Wagging the Dog and Other Managerial Expectations

Angel Martinez

The Reds decided that their clubhouse culture wasn't getting it done. So they're going to go in a new direction. Okay. Which?

I've been thinking a lot about managers lately. This is because the alternatives are either "thinking about baseball games" which don't really interest me or "don't think about baseball" which doesn't at all interest me. The fact is, there will be a new person at the helm and at least a couple of changes in the Reds' composition of old dudes in 2014.

I've also been reading a lot about managers lately. This isn't really a common interest of mine, but two fantastic articles came out nearly back-to-back: Leander Schaerlaeckens on Giants' hitting coach Hensley Meulens, and Grant Wahl on Egypt soccer coach Bob Bradley.

At the same time, my beloved Galatasaray have fired their erstwhile-as-heck manager Fatih Terim (who graces the cover image of this post) and hired Roberto Mancini, late of Man City. It's a move that reeks of desperation, as the Lions of Europe have dominated the Turkish League recently, and Fatih Terim is the best coach in Turkish history. I've also never seen a picture of him where he's not sweating through a button-down that's unbuttoned to the sternum, so he's a bit of a spirit animal of mine besides.

The Mancini hire has me wondering. What sort of move do you make when you let go of one of the best managers in your league's history? When you bring in an Italian with no knowledge of the league and no knowledge of his players outside of a couple overpaid stars, how much of a tactical advantage are you really getting? At what point are you hiring to make a better team versus hiring not to be fired yourself?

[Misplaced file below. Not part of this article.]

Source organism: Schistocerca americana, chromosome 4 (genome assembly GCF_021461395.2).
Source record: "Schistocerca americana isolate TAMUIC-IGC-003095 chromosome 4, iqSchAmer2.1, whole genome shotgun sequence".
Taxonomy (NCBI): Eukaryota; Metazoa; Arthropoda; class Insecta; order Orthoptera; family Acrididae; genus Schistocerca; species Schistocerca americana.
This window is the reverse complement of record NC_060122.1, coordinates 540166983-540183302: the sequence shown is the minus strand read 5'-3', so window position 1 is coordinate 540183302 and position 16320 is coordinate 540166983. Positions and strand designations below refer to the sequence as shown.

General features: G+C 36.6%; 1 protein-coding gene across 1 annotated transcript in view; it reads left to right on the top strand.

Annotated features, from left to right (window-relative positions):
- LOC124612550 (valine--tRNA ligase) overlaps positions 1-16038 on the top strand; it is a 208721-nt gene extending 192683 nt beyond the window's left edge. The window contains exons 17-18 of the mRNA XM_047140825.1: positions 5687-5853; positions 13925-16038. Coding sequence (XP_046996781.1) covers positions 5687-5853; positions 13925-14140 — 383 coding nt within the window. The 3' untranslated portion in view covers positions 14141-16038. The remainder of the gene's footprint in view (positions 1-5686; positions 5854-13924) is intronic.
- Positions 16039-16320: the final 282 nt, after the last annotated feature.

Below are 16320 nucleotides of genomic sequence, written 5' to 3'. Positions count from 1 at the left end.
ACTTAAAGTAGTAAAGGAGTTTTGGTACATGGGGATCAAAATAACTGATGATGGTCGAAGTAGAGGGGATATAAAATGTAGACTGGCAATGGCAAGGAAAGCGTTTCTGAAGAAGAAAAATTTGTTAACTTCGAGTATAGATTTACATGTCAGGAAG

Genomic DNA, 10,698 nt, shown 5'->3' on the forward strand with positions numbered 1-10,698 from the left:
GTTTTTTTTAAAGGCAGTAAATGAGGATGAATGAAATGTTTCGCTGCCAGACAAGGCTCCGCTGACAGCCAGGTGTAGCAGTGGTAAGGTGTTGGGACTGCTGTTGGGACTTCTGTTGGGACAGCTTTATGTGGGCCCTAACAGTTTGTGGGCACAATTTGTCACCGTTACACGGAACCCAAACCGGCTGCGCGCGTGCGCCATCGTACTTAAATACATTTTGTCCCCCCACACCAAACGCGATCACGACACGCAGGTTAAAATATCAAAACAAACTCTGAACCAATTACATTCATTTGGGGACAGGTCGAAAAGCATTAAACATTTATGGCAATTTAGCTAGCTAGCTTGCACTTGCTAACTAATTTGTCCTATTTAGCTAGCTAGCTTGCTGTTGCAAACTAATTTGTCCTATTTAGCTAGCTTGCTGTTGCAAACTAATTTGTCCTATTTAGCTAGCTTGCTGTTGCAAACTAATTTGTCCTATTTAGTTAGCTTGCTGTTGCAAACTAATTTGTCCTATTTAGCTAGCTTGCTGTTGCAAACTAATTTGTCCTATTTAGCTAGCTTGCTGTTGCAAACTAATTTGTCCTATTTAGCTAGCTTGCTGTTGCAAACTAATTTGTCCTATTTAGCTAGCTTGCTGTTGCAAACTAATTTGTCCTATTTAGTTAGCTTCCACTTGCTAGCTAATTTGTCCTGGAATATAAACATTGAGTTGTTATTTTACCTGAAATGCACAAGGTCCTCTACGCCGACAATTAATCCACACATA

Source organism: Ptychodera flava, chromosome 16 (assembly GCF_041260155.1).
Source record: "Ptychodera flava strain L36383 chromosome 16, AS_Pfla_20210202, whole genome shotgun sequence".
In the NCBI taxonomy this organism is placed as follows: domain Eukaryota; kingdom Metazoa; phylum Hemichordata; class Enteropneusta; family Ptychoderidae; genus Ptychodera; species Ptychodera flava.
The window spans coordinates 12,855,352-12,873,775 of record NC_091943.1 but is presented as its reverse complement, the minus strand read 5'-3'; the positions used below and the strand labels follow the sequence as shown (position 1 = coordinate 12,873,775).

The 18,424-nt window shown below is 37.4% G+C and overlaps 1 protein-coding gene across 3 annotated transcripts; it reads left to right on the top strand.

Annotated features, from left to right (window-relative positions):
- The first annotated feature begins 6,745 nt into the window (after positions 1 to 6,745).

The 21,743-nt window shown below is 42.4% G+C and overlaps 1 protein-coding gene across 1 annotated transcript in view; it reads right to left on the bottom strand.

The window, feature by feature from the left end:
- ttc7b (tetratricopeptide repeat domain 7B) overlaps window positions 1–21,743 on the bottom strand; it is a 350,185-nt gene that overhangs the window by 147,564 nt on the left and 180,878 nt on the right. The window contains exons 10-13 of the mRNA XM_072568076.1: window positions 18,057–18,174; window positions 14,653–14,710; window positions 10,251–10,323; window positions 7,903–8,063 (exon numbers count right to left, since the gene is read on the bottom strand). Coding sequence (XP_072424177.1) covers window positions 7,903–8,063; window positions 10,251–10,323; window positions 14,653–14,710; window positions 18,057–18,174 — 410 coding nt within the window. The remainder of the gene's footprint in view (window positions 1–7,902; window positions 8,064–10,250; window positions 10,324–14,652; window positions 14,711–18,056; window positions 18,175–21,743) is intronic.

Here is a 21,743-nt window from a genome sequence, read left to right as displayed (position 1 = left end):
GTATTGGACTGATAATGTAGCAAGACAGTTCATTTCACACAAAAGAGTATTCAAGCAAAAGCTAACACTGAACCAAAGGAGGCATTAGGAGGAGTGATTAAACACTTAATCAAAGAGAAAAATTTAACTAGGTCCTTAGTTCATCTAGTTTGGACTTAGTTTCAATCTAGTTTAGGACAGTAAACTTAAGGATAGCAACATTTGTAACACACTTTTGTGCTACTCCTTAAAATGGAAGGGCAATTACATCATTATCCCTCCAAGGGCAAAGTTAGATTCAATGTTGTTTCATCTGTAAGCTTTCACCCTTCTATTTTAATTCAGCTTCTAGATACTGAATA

Of course, Walt Jocketty is not in a position where he has to worry about his own job security. He would rather worry about his legacy: he wants to win a ring, and he thought a change needed to be made to do it. Which fine, yeah, I think most of us agree with him, even those of us (read: me) that really liked Dusty Baker. Dusty wasn't going to win a championship just because I thought he really, really deserved it. That much has been made clear.

So again, what to expect from a new manager? A kick in the pants seems to be the M.O., but the Reds don't want a tyrant that will drag everyone to bummerville at the first 3-game losing streak (at least I hope). Coaching calls as inspired as the Bob Bradley pick are rare. You usually don't stumble into a Princeton grad with a high motor who demands accountability, understands the concept of brotherhood, and is good friends with a Princeton professor in the local context of what you're about to take charge. Also, the expectations are pretty low and Bradley's superceeded all of them so far, just trying to get the country into the World Cup (which he can do with a favorable result in a home-and-home).